It probably doesn’t help the cause that Invisible Children is under some serious scrutiny as to what their funds actually work to achieve. A lot of people are criticizing the organization because they concentrate on making people aware of problems and don’t actually do anything to solve them. Also, viral videos of the founders of the company doing some questionable things came to light after the Kony 2012 campaign launched. One was of co-founder Jason Russell running through the streets of San Diego naked, vandalizing cars, masturbating in public while possibly under the influence of something. (I sure hope he was.) The San Diego police department arrested him, evaluated him and decided that he was in need of some medical aid.

Later, a statement was released by Invisible Children, explaining that he had been suffering from exhaustion, malnutrition and dehydration, triggering his meltdown.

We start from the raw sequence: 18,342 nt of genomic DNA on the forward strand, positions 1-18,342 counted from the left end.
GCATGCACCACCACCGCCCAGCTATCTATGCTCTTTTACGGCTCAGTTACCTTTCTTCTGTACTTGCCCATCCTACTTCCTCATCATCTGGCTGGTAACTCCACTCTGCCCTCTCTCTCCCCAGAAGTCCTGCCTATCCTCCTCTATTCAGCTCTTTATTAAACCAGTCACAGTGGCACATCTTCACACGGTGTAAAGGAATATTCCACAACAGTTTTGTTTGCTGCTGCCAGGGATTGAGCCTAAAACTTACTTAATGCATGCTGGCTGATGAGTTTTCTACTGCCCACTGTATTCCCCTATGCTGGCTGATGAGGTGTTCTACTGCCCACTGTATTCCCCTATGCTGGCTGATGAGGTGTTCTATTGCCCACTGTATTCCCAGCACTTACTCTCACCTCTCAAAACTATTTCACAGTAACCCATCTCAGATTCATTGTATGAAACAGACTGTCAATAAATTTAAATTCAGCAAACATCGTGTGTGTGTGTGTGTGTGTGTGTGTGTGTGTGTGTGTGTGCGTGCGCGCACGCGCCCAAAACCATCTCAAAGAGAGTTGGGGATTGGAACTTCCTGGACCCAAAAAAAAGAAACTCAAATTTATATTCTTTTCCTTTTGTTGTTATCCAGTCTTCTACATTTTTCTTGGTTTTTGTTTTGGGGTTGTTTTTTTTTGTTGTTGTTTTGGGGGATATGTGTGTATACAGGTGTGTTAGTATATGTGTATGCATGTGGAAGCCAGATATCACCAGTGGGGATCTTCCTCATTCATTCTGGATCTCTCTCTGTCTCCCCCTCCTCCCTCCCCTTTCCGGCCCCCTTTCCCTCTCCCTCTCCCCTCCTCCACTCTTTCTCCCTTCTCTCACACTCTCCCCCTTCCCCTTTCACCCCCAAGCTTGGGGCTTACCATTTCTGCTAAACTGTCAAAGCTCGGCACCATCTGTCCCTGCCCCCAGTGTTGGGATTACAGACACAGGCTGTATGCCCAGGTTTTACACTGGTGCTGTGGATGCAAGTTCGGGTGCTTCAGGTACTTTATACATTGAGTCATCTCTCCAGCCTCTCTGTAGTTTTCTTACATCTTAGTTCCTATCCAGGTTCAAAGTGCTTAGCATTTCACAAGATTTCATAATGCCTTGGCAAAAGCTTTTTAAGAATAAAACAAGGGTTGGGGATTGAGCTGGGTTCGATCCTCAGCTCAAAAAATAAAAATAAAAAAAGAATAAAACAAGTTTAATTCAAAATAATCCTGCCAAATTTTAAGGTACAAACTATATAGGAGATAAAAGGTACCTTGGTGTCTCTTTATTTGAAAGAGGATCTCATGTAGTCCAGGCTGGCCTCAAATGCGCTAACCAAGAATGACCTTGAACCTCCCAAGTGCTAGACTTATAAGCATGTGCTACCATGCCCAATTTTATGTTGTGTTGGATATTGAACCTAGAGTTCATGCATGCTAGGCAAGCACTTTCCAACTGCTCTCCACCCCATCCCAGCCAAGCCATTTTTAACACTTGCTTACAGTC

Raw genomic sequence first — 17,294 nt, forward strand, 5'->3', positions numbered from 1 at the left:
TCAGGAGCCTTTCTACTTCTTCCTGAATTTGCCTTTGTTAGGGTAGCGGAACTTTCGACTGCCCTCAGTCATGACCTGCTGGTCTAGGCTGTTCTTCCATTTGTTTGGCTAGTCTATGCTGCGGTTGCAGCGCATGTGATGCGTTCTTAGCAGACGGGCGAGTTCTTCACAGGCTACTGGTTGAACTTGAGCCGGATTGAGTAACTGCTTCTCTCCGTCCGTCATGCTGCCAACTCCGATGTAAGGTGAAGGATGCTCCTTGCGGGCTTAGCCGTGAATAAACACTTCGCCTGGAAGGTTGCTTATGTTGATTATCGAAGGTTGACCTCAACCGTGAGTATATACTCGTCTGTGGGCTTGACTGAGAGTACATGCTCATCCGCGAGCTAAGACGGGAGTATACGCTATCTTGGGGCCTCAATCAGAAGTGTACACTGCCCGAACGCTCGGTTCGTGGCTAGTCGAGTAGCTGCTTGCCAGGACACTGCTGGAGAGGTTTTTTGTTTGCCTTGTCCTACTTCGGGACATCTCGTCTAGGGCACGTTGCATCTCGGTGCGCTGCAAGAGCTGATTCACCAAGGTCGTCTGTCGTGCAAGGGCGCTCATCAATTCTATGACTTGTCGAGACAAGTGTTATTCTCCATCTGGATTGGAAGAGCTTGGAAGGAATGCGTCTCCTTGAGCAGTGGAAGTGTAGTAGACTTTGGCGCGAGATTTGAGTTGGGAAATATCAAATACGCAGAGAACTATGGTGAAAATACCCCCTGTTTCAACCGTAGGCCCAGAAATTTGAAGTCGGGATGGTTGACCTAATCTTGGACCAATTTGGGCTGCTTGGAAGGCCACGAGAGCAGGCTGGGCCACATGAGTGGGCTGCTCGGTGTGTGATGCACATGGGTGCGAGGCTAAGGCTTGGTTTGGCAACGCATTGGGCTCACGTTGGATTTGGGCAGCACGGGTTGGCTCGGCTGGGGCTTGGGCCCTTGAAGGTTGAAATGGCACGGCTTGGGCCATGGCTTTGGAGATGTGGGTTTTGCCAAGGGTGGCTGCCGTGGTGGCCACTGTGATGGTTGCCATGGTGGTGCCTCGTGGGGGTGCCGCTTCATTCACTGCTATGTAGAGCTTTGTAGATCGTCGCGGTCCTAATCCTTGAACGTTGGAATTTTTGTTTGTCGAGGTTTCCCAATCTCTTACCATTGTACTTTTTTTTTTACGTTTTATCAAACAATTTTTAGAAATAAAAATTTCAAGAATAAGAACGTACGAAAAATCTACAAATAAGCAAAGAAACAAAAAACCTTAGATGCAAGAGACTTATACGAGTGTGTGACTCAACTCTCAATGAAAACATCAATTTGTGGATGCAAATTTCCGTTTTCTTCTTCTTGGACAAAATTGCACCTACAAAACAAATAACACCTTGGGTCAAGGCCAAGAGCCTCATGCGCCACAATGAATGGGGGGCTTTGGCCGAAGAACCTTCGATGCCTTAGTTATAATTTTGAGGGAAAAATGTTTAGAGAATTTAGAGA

Two weeks after this incident, a video emerged of Invisible Children’s Director of Idea Development, Jedidiah Jenkins, taking swigs from a bottle of Smirnoff vodka and bragging about how the organization had just won a million dollars and, “Here’s $100,000 for Haiti and $900,000 extra for me… Join the bandwagon.” While they later released a statement explaining that it was a “silly and unfortunate joke,” the video does lend some credibility to those who claim that Invisible Children mishandles their money.

Invisible Children may arguably do great things, but their 15 minutes of fame seems to be up. Did you know that they released a sequel to the Kony 2012 video? They did, but a significantly lower number of people seemed to care. The second installation has approximately 86 million fewer views than the original – everyone knows that the sequel is never as good.